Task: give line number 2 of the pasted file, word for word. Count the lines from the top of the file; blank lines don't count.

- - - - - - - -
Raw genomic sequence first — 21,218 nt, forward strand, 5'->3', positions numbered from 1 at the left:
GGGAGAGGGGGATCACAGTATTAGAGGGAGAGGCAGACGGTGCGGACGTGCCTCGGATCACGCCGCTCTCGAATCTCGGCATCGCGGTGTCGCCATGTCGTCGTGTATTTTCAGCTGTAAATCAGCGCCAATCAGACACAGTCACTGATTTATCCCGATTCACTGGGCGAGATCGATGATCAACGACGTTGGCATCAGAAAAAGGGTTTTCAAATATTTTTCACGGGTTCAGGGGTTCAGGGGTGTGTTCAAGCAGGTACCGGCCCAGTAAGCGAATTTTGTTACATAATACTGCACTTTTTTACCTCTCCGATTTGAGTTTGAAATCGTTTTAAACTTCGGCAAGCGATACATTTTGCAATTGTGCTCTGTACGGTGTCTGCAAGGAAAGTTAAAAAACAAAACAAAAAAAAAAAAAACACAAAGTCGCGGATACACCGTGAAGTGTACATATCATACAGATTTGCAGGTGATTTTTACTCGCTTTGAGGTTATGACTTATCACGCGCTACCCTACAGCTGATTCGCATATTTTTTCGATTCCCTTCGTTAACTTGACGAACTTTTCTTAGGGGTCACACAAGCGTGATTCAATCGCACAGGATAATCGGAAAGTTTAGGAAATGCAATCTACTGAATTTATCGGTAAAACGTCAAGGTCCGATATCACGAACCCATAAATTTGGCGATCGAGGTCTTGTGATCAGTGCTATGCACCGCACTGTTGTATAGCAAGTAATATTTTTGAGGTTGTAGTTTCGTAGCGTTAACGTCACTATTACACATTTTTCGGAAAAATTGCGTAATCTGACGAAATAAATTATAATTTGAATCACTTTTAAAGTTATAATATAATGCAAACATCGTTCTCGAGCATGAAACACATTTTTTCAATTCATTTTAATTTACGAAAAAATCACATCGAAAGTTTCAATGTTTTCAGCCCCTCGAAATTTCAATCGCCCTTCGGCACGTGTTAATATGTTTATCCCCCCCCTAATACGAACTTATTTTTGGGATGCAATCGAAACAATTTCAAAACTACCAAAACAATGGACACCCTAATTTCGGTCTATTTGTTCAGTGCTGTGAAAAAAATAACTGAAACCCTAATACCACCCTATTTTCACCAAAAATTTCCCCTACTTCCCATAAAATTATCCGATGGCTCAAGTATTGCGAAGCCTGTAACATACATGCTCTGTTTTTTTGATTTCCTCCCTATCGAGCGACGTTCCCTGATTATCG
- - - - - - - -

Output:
GGGAGAGGGGGATCACAGTATTAGAGGGAGAGGCAGACGGTGCGGACGTGCCTCGGATCACGCCGCTCTCGAATCTCGGCATCGCGGTGTCGCCATGTCGTCGTGTATTTTCAGCTGTAAATCAGCGCCAATCAGACACAGTCACTGATTTATCCCGATTCACTGGGCGAGATCGATGATCAACGACGTTGGCATCAGAAAAAGGGTTTTCAAATATTTTTCACGGGTTCAGGGGTTCAGGGGTGTGTTCAAGCAGGTACCGGCCCAGTAAGCGAATTTTGTTACATAATACTGCACTTTTTTACCTCTCCGATTTGAGTTTGAAATCGTTTTAAACTTCGGCAAGCGATACATTTTGCAATTGTGCTCTGTACGGTGTCTGCAAGGAAAGTTAAAAAACAAAACAAAAAAAAAAAAAACACAAAGTCGCGGATACACCGTGAAGTGTACATATCATACAGATTTGCAGGTGATTTTTACTCGCTTTGAGGTTATGACTTATCACGCGCTACCCTACAGCTGATTCGCATATTTTTTCGATTCCCTTCGTTAACTTGACGAACTTTTCTTAGGGGTCACACAAGCGTGATTCAATCGCACAGGATAATCGGAAAGTTTAGGAAATGCAATCTACTGAATTTATCGGTAAAACGTCAAGGTCCGATATCACGAACCCATAAATTTGGCGATCGAGGTCTTGTGATCAGTGCTATGCACCGCACTGTTGTATAGCAAGTAATATTTTTGAGGTTGTAGTTTCGTAGCGTTAACGTCACTATTACACATTTTTCGGAAAAATTGCGTAATCTGACGAAATAAATTATAATTTGAATCACTTTTAAAGTTATAATATAATGCAAACATCGTTCTCGAGCATGAAACACATTTTTTCAATTCATTTTAATTTACGAAAAAATCACATCGAAAGTTTCAATGTTTTCAGCCCCTCGAAATTTCAATCGCCCTTCGGCACGTGTTAATATGTTTATCCCCCCCCTAATACGAACTTATTTTTGGGATGCAATCGAAACAATTTCAAAACTACCAAAACAATGGACACCCTAATTTCGGTCTATTTGTTCAGTGCTGTGAAAAAAATAACTGAAACCCTAATACCACCCTATTTTCACCAAAAATTTCCCCTACTTCCCATAAAATTATCCGATGGCTCAAGTATTGCGAAGCCTGTAACATACATGCTCTGTTTTTTTGATTTCCTCCCTATCGAGCGACGTTCCCTGATTATCG